How NowThis Approaches the 24-Hour News Cycle and Distributed Social Content

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Eric Hippeau
Co-Founder
NowThis News
Social media has changed the way people pay attention to news and the formats by which it is consumed, according to Eric Hippeau, co-founder of video news provider NowThis News, which operates on social media platforms, and managing partner at Lerer Hippeau Ventures. eMarketer spoke with Hippeau about disrupting the 24-hour news cycle, in advance of his presentation at eMarketer Attention! 2016.

eMarketer: How has attention in audiences changed over the years?

Eric Hippeau: [It used to be] you basically had one or two sources of news, maybe three if you’re a news junkie. There were few sources of news and particularly very few sources of credible news. And you had your routine; maybe you caught up on the news over the newspaper in the morning and then you watched television and the evening news at night, and that kind of gave you the news for the day.

What’s happened because of digital technology is that news is now omnipresent. News breaks all the time in front of you, and in today’s world, news breaks on the platforms that you are using the most. Whether it’s Twitter or Facebook or Snapchat or whatever other ways you occupy your time online, that is where the news breaks.

The concept that I’m going to go and get my news deliberately in the morning through The New York Times or television has really gone out the window. One of the consequences of that is there are way more people interested, way more people consuming news or consuming content about current events than ever before. The world is much better educated in terms of breaking news, and much more informed.

“What’s happened because of digital technology is that news is now omnipresent. … In today’s world, news breaks on the platforms that you are using the most.”

eMarketer: How did your work at The Huffington Post prepare you for this venture? Why did you think the model would work well in today’s fragmented media landscape?

Hippeau: The goal for Huffington Post, as a digital brand, was that we wanted users to be able to search for information on Google and hopefully be directed to a story created and produced by The Huffington Post. That’s a goal we largely accomplished.

After we sold The Huffington Post the world was starting to shift, slowly but surely, toward distributed content, so we thought there was an opportunity to build a brand that would be the native news brand for distributed content. It had to be video-based, since the principle device to go online is mobile, not a desktop, and the best format for content on the small screen is video. So we built a company with the goal of becoming the leader in short-form video.

eMarketer: How did NowThis set the stage for mobile video news broadcasts?

Hippeau: In mobile, the videos can’t be lengthy due to the small screen and the audience’s limited attention span. These breaking news stories or current event stories need to be shown in a relatively short period of time. The technology we built has the ability to distribute short-form videos—and many of them. Currently, we produce about 60 or more of these short-form videos a day.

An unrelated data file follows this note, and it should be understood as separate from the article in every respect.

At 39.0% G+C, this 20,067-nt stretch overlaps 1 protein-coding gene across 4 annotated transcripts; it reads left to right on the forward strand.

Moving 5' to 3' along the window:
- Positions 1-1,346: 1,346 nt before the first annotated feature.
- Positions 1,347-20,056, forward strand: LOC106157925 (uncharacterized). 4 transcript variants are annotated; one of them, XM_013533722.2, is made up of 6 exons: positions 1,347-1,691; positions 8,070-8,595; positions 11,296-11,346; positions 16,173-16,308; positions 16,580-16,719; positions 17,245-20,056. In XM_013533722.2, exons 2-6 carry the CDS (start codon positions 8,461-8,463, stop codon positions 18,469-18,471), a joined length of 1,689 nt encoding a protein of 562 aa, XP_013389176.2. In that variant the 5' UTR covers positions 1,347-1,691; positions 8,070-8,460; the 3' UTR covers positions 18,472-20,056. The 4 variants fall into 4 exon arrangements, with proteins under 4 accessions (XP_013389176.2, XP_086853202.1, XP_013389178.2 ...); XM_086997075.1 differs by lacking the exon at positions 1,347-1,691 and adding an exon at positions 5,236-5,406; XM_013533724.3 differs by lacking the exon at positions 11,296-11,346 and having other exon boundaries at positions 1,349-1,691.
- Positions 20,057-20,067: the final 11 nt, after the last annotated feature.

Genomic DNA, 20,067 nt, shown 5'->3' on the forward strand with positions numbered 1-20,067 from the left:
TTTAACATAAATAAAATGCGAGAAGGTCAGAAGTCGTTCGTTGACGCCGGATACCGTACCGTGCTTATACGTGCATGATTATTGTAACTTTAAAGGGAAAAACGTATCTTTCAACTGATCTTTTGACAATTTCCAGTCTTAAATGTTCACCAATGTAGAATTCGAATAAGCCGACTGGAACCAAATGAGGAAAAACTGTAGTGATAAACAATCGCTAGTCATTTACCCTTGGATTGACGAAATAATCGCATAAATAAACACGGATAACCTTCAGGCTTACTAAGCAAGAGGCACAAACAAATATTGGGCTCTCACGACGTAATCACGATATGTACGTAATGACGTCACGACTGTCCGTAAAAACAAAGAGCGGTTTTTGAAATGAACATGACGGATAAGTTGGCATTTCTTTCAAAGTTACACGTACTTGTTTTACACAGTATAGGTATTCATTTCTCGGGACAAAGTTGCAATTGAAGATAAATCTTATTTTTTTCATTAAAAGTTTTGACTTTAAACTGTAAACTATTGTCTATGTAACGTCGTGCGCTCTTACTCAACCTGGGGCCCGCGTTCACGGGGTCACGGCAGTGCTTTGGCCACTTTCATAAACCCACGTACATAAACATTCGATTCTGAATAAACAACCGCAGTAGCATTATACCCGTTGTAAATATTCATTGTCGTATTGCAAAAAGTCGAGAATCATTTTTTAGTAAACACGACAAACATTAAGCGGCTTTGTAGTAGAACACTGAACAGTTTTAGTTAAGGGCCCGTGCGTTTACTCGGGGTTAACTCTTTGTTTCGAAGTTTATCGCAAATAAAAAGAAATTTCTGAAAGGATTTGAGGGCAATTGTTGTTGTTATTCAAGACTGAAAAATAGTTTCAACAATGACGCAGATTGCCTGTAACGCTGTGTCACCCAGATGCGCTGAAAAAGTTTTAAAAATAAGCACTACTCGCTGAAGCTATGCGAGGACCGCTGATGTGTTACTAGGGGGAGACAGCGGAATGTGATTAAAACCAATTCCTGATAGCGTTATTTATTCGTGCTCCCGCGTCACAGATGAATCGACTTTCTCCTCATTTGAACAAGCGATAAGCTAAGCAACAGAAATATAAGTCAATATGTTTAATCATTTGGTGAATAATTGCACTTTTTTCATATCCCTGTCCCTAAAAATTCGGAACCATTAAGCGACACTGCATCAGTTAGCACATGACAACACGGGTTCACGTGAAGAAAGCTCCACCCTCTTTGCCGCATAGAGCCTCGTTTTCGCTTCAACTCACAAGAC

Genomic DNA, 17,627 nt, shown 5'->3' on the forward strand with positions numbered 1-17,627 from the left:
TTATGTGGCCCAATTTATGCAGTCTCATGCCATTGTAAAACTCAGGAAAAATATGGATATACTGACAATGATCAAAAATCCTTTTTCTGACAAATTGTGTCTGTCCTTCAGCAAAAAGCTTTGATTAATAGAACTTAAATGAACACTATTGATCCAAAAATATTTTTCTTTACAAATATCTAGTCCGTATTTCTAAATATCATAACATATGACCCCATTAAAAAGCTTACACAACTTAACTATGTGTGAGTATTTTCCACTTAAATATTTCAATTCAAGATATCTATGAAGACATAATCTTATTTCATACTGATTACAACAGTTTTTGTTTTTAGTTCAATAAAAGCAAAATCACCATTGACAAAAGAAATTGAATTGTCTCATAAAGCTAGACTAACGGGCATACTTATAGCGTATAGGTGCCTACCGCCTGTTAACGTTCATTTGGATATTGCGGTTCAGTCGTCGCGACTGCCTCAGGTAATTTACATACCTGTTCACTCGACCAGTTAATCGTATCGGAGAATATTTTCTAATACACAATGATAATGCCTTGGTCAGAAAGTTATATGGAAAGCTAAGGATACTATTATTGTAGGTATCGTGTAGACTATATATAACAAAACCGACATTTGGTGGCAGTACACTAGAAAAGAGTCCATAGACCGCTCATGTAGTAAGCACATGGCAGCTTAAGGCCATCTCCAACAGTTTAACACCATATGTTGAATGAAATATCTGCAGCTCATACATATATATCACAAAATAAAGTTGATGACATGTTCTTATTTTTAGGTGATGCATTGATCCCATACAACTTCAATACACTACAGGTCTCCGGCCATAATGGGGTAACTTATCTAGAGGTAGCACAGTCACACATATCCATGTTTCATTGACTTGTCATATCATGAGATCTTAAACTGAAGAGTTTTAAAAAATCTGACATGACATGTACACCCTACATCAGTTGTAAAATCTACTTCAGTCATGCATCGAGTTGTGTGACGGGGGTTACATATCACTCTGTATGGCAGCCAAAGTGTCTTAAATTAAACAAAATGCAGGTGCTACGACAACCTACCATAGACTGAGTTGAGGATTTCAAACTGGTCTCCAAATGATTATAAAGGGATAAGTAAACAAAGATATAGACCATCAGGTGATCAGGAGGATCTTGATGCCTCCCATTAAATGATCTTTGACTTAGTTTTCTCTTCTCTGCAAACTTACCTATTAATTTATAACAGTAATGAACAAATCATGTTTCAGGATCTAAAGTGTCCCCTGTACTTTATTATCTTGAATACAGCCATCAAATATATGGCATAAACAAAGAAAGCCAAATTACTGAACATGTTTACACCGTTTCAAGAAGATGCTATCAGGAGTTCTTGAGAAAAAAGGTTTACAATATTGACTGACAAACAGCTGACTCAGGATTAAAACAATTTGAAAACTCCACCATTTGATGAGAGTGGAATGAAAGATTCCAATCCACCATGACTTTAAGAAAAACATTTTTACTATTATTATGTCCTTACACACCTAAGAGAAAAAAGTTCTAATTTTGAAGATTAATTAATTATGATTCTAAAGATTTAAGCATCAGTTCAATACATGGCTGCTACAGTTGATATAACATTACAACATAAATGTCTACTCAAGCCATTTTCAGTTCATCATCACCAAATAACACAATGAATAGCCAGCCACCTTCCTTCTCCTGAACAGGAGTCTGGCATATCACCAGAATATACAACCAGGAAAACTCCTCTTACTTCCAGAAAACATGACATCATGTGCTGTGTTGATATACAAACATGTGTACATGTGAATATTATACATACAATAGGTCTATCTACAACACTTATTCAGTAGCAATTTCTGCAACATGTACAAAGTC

eMarketer: What content is NowThis reporting on to pull in news junkies, as well as people who do not normally consume a lot of news?

Hippeau: First we had to figure out how to distribute short-form video on multiple platforms, because multiple formats, some being native formats, have different requirements from one platform to another.

Then we had to consider technology that collects real-time data. We grab the audience’s attention by telling a combination of serious stories, like war stories or murders, as well as lighter stories, such as entertainment, sports and personalities. The art of it is producing compelling content that will grab people’s attention [and be] relevant to the demographics, which tend to be somewhat younger for news audiences.

We are the leader in news on social. And the reason we’re the leader is we’ve learned how to build content, how to produce content that works in these particular environments.

“We’ve learned how to build content, how to produce content that works in these particular environments.”

eMarketer: How does NowThis remain unbiased when it comes to telling stories in a fragmented digital landscape, where audiences look to affirm their beliefs via news outlets?

Hippeau: Everybody has a point of view that comes through—some more explicitly than others. NowThis reaches a very large audience—billions of users a month. A good media company caters to a large audience, which means remaining as objective as possible. Otherwise, the scope of the audience could be narrowed down, which is not ideal.

eMarketer: What role does NowThis play in branded-content marketing campaigns?

Hippeau: We have a content studio group that produces content specifically to the sponsors. That group shares a lot of the same assets in terms of data—and certainly all the same assets in terms of technology—with the editorial group. This content group is very much in tune with what’s going on, both in terms of the platform and the content. They figure out what content they can produce that they think will be attractive to the audience but would be appropriate to be sponsored. All of that is produced in-house.

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